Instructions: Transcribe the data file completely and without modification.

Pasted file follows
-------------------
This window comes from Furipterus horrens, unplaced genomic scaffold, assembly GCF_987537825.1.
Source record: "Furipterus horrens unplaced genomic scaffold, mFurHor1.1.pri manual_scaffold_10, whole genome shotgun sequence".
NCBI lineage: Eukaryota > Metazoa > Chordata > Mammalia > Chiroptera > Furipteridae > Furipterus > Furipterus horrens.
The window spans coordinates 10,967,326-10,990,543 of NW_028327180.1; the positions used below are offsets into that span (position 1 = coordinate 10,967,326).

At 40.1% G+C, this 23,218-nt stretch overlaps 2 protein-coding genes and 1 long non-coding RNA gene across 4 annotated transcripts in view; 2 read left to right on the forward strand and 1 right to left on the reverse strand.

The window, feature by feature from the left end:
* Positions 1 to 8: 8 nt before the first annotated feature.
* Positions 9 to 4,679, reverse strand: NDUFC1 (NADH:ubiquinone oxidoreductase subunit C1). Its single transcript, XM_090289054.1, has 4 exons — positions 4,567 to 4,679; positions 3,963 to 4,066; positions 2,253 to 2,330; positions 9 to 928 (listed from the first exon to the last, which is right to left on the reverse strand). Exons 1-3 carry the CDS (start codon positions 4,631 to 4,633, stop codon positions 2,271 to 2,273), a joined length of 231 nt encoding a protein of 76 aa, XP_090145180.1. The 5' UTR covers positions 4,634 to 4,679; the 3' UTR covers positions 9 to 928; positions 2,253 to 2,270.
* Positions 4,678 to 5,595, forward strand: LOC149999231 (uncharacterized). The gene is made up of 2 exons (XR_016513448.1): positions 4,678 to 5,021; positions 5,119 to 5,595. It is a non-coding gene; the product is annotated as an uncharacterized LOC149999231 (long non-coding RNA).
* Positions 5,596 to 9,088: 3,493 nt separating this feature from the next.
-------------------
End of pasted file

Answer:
This window comes from Furipterus horrens, unplaced genomic scaffold, assembly GCF_987537825.1.
Source record: "Furipterus horrens unplaced genomic scaffold, mFurHor1.1.pri manual_scaffold_10, whole genome shotgun sequence".
NCBI lineage: Eukaryota > Metazoa > Chordata > Mammalia > Chiroptera > Furipteridae > Furipterus > Furipterus horrens.
The window spans coordinates 10,967,326-10,990,543 of NW_028327180.1; the positions used below are offsets into that span (position 1 = coordinate 10,967,326).

At 40.1% G+C, this 23,218-nt stretch overlaps 2 protein-coding genes and 1 long non-coding RNA gene across 4 annotated transcripts in view; 2 read left to right on the forward strand and 1 right to left on the reverse strand.

The window, feature by feature from the left end:
* Positions 1 to 8: 8 nt before the first annotated feature.
* Positions 9 to 4,679, reverse strand: NDUFC1 (NADH:ubiquinone oxidoreductase subunit C1). Its single transcript, XM_090289054.1, has 4 exons — positions 4,567 to 4,679; positions 3,963 to 4,066; positions 2,253 to 2,330; positions 9 to 928 (listed from the first exon to the last, which is right to left on the reverse strand). Exons 1-3 carry the CDS (start codon positions 4,631 to 4,633, stop codon positions 2,271 to 2,273), a joined length of 231 nt encoding a protein of 76 aa, XP_090145180.1. The 5' UTR covers positions 4,634 to 4,679; the 3' UTR covers positions 9 to 928; positions 2,253 to 2,270.
* Positions 4,678 to 5,595, forward strand: LOC149999231 (uncharacterized). The gene is made up of 2 exons (XR_016513448.1): positions 4,678 to 5,021; positions 5,119 to 5,595. It is a non-coding gene; the product is annotated as an uncharacterized LOC149999231 (long non-coding RNA).
* Positions 5,596 to 9,088: 3,493 nt separating this feature from the next.